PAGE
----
In this new digital world, passwords are everything. You use one to access social media accounts, financial institution accounts, streaming accounts, make online purchases, and more. Which is why password protection is critical. Every digital citizen should have a good understanding of how to keep their passwords safe. This includes utilizing strong passwords, not sharing passwords with others, not using the same password for multiple accounts, and changing passwords regularly.
Unfortunately, a lot of people forget that behind every user is an actual person. They take the disguise of an avatar and username as an excuse to be cruel, harsh, and inhumane to others, often for little to no reason at all. While it may bring to mind a rude child knocking a middle schooler's books out of their arms, what we're describing here is bullying, and cyberbullying attacks can be hard to handle for anyone—middle schooler, college student, and adult alike. Luckily, there are actions you can take to protect yourself and your mental health. Blocking and reporting aggressive bullies, avoiding spaces that tend to bring out the worst in people, and refusing to engage in and escalate bullying are all good first steps. And remember that a mental health professional can help you sort through the complications of dealing with bullies online.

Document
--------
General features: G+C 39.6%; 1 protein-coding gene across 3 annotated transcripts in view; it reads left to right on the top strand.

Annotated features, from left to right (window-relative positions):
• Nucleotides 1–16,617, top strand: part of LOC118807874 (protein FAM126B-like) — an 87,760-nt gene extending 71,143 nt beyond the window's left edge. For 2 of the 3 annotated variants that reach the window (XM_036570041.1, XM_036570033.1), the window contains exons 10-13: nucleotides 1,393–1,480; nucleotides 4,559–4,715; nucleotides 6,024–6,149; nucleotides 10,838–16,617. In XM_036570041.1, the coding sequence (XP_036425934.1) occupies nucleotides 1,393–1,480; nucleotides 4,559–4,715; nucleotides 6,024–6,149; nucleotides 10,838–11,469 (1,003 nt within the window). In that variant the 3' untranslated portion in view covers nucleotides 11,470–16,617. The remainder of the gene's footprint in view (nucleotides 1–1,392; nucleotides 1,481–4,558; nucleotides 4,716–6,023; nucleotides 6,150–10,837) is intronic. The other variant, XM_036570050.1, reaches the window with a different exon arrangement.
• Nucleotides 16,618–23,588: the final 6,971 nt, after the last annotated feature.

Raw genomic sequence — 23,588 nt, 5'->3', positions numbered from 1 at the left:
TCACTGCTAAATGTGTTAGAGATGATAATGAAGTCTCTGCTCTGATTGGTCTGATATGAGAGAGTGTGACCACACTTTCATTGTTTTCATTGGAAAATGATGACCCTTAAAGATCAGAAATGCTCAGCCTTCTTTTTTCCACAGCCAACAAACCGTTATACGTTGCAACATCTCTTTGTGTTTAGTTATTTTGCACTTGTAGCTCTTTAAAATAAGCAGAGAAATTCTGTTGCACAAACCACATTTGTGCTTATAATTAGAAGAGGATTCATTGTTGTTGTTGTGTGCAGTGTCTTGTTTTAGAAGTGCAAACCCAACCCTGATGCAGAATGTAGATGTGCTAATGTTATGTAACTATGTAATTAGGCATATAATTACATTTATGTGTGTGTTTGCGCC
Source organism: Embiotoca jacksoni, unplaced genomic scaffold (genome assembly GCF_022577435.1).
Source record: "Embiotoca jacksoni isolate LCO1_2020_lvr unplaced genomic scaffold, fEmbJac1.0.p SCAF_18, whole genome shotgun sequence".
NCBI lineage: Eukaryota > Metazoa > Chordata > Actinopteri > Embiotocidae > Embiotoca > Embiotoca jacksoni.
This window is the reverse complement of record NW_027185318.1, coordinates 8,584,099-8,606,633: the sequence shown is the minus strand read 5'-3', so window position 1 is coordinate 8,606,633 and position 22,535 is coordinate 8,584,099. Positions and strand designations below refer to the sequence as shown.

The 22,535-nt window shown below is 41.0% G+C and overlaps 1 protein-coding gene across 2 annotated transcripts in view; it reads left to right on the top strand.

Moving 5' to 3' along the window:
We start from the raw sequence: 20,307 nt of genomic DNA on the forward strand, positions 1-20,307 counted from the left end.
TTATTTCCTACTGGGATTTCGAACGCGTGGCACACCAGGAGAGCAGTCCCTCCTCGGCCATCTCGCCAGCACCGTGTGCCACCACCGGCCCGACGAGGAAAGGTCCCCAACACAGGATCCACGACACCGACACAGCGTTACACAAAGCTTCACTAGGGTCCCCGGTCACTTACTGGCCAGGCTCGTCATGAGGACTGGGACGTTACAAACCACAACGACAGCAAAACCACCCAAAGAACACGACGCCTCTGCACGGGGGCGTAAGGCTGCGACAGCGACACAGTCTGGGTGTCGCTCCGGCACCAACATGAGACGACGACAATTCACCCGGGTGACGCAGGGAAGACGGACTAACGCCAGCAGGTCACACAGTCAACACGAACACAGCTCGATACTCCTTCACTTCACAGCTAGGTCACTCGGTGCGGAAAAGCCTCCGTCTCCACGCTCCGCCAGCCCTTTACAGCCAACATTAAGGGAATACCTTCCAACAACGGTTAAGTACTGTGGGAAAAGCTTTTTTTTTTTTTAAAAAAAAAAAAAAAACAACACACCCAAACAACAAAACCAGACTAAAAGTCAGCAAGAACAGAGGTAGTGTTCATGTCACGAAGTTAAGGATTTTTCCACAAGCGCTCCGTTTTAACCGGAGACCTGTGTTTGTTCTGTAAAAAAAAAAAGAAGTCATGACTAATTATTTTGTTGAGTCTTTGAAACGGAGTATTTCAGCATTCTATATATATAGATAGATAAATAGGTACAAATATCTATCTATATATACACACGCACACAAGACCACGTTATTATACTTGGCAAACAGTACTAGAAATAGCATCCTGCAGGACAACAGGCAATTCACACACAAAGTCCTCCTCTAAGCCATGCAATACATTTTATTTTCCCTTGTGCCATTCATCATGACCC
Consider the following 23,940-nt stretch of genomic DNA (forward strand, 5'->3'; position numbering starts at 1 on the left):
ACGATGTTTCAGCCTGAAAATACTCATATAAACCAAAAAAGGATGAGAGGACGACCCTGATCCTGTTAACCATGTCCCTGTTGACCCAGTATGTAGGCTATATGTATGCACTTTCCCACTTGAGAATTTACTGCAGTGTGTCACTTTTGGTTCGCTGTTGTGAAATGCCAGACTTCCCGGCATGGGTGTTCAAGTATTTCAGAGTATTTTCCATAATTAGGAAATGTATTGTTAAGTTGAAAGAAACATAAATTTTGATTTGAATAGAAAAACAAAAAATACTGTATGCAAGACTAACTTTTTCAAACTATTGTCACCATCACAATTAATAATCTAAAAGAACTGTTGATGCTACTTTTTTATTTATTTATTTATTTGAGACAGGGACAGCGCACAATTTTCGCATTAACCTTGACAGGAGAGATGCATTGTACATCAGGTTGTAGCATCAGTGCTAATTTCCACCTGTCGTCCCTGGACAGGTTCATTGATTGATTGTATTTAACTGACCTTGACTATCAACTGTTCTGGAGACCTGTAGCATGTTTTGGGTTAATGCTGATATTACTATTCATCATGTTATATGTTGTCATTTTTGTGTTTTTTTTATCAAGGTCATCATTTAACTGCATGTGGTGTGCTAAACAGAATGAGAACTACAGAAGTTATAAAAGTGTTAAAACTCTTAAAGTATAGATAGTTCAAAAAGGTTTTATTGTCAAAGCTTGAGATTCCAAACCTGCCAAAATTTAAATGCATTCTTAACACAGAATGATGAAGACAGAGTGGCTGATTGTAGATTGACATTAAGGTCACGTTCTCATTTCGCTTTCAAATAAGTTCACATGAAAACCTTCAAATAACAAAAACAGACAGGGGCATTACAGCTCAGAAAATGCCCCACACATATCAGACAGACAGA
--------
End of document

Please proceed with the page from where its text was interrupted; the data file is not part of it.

Try this Cyberbullying Course to learn more.
Similar to the point above, good digital citizens need to know that their actions online affect others—both positively and negatively. This means avoiding cyberbullying and hate speech, and being respectful of others' opinions and beliefs. No trolling allowed.
A person's digital footprint is information that exists about them online. It's build from their activity—what a person likes, what they post, the information they provide on certain sites, their browser history, etc. All of those components are what makes up someone’s digital footprint.
Taking ownership of your digital footprint means creating a positive online presence. Make sure that what people see of you online is accurate and authentic, and be mindful of the content you post and make sure that it reflects well on both you and your employer.